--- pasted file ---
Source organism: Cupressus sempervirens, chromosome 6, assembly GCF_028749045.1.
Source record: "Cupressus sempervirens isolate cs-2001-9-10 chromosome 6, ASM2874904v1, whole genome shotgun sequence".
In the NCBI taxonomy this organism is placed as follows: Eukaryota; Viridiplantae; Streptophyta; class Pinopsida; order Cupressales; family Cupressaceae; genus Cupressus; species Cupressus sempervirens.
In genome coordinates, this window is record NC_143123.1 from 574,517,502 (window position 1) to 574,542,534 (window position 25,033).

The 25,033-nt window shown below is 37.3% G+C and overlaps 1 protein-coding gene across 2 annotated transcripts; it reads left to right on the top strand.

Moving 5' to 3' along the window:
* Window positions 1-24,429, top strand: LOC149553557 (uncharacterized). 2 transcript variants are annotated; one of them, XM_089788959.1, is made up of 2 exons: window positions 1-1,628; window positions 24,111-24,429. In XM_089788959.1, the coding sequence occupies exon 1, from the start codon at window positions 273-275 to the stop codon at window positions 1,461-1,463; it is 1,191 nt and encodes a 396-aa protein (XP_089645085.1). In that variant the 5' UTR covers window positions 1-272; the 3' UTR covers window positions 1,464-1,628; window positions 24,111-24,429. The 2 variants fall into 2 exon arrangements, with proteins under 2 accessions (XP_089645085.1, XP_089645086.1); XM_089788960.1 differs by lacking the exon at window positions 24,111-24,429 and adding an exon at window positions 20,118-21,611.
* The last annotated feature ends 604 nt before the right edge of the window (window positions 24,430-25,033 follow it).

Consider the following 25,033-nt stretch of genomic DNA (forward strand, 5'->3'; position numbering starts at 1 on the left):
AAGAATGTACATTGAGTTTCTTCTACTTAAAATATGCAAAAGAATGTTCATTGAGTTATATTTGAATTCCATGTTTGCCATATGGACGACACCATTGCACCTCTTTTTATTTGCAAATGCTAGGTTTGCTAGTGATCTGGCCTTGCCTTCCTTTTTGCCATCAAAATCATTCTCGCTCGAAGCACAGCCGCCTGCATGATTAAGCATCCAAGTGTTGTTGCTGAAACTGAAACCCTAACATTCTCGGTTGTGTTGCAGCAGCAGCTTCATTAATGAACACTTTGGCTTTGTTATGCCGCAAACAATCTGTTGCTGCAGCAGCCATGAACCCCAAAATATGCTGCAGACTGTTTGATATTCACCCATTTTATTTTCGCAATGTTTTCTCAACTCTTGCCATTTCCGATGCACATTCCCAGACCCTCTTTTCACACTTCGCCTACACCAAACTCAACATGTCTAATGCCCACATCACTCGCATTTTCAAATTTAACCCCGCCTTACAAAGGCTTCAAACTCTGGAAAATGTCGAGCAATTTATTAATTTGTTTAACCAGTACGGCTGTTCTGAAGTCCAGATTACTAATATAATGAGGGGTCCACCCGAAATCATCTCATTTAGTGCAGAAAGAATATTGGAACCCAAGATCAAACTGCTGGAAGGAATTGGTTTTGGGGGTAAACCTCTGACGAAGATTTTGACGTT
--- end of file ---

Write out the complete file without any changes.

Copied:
Source organism: Cupressus sempervirens, chromosome 6, assembly GCF_028749045.1.
Source record: "Cupressus sempervirens isolate cs-2001-9-10 chromosome 6, ASM2874904v1, whole genome shotgun sequence".
In the NCBI taxonomy this organism is placed as follows: Eukaryota; Viridiplantae; Streptophyta; class Pinopsida; order Cupressales; family Cupressaceae; genus Cupressus; species Cupressus sempervirens.
In genome coordinates, this window is record NC_143123.1 from 574,517,502 (window position 1) to 574,542,534 (window position 25,033).

The 25,033-nt window shown below is 37.3% G+C and overlaps 1 protein-coding gene across 2 annotated transcripts; it reads left to right on the top strand.

Moving 5' to 3' along the window:
* Window positions 1-24,429, top strand: LOC149553557 (uncharacterized). 2 transcript variants are annotated; one of them, XM_089788959.1, is made up of 2 exons: window positions 1-1,628; window positions 24,111-24,429. In XM_089788959.1, the coding sequence occupies exon 1, from the start codon at window positions 273-275 to the stop codon at window positions 1,461-1,463; it is 1,191 nt and encodes a 396-aa protein (XP_089645085.1). In that variant the 5' UTR covers window positions 1-272; the 3' UTR covers window positions 1,464-1,628; window positions 24,111-24,429. The 2 variants fall into 2 exon arrangements, with proteins under 2 accessions (XP_089645085.1, XP_089645086.1); XM_089788960.1 differs by lacking the exon at window positions 24,111-24,429 and adding an exon at window positions 20,118-21,611.
* The last annotated feature ends 604 nt before the right edge of the window (window positions 24,430-25,033 follow it).

Consider the following 25,033-nt stretch of genomic DNA (forward strand, 5'->3'; position numbering starts at 1 on the left):
AAGAATGTACATTGAGTTTCTTCTACTTAAAATATGCAAAAGAATGTTCATTGAGTTATATTTGAATTCCATGTTTGCCATATGGACGACACCATTGCACCTCTTTTTATTTGCAAATGCTAGGTTTGCTAGTGATCTGGCCTTGCCTTCCTTTTTGCCATCAAAATCATTCTCGCTCGAAGCACAGCCGCCTGCATGATTAAGCATCCAAGTGTTGTTGCTGAAACTGAAACCCTAACATTCTCGGTTGTGTTGCAGCAGCAGCTTCATTAATGAACACTTTGGCTTTGTTATGCCGCAAACAATCTGTTGCTGCAGCAGCCATGAACCCCAAAATATGCTGCAGACTGTTTGATATTCACCCATTTTATTTTCGCAATGTTTTCTCAACTCTTGCCATTTCCGATGCACATTCCCAGACCCTCTTTTCACACTTCGCCTACACCAAACTCAACATGTCTAATGCCCACATCACTCGCATTTTCAAATTTAACCCCGCCTTACAAAGGCTTCAAACTCTGGAAAATGTCGAGCAATTTATTAATTTGTTTAACCAGTACGGCTGTTCTGAAGTCCAGATTACTAATATAATGAGGGGTCCACCCGAAATCATCTCATTTAGTGCAGAAAGAATATTGGAACCCAAGATCAAACTGCTGGAAGGAATTGGTTTTGGGGGTAAACCTCTGACGAAGATTTTGACGTT